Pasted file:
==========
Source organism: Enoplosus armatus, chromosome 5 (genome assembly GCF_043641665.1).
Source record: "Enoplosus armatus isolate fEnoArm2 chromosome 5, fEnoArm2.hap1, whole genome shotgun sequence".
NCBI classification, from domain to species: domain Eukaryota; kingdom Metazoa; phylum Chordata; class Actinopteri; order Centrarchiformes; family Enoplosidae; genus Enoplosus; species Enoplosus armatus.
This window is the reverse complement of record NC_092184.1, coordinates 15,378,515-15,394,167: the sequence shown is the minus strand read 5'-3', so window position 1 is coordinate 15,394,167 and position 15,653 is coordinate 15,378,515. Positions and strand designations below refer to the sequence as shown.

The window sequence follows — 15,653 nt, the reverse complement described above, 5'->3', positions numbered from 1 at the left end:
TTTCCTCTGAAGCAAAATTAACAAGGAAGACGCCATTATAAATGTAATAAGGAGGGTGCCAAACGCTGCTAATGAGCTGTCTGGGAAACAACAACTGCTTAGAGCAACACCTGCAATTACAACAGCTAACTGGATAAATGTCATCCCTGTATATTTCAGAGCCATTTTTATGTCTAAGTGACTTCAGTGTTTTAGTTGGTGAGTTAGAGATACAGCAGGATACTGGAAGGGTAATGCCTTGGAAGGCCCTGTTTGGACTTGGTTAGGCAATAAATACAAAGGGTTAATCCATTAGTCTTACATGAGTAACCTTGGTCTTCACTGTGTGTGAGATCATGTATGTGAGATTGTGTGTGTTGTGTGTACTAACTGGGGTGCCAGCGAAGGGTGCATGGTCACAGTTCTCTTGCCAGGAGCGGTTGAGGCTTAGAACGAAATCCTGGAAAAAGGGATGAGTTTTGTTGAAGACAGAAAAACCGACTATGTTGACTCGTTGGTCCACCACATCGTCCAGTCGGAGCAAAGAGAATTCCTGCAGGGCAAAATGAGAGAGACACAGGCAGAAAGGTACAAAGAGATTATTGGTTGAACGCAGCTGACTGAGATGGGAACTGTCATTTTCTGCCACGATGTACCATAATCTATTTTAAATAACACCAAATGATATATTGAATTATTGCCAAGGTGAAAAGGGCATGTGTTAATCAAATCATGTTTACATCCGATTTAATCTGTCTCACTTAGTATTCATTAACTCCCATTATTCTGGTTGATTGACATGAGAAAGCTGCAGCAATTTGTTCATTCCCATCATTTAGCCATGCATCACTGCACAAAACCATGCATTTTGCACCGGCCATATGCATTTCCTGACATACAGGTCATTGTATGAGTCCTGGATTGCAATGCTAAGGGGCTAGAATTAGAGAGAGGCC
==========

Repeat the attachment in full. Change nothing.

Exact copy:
Source organism: Enoplosus armatus, chromosome 5 (genome assembly GCF_043641665.1).
Source record: "Enoplosus armatus isolate fEnoArm2 chromosome 5, fEnoArm2.hap1, whole genome shotgun sequence".
NCBI classification, from domain to species: domain Eukaryota; kingdom Metazoa; phylum Chordata; class Actinopteri; order Centrarchiformes; family Enoplosidae; genus Enoplosus; species Enoplosus armatus.
This window is the reverse complement of record NC_092184.1, coordinates 15,378,515-15,394,167: the sequence shown is the minus strand read 5'-3', so window position 1 is coordinate 15,394,167 and position 15,653 is coordinate 15,378,515. Positions and strand designations below refer to the sequence as shown.

The window sequence follows — 15,653 nt, the reverse complement described above, 5'->3', positions numbered from 1 at the left end:
TTTCCTCTGAAGCAAAATTAACAAGGAAGACGCCATTATAAATGTAATAAGGAGGGTGCCAAACGCTGCTAATGAGCTGTCTGGGAAACAACAACTGCTTAGAGCAACACCTGCAATTACAACAGCTAACTGGATAAATGTCATCCCTGTATATTTCAGAGCCATTTTTATGTCTAAGTGACTTCAGTGTTTTAGTTGGTGAGTTAGAGATACAGCAGGATACTGGAAGGGTAATGCCTTGGAAGGCCCTGTTTGGACTTGGTTAGGCAATAAATACAAAGGGTTAATCCATTAGTCTTACATGAGTAACCTTGGTCTTCACTGTGTGTGAGATCATGTATGTGAGATTGTGTGTGTTGTGTGTACTAACTGGGGTGCCAGCGAAGGGTGCATGGTCACAGTTCTCTTGCCAGGAGCGGTTGAGGCTTAGAACGAAATCCTGGAAAAAGGGATGAGTTTTGTTGAAGACAGAAAAACCGACTATGTTGACTCGTTGGTCCACCACATCGTCCAGTCGGAGCAAAGAGAATTCCTGCAGGGCAAAATGAGAGAGACACAGGCAGAAAGGTACAAAGAGATTATTGGTTGAACGCAGCTGACTGAGATGGGAACTGTCATTTTCTGCCACGATGTACCATAATCTATTTTAAATAACACCAAATGATATATTGAATTATTGCCAAGGTGAAAAGGGCATGTGTTAATCAAATCATGTTTACATCCGATTTAATCTGTCTCACTTAGTATTCATTAACTCCCATTATTCTGGTTGATTGACATGAGAAAGCTGCAGCAATTTGTTCATTCCCATCATTTAGCCATGCATCACTGCACAAAACCATGCATTTTGCACCGGCCATATGCATTTCCTGACATACAGGTCATTGTATGAGTCCTGGATTGCAATGCTAAGGGGCTAGAATTAGAGAGAGGCC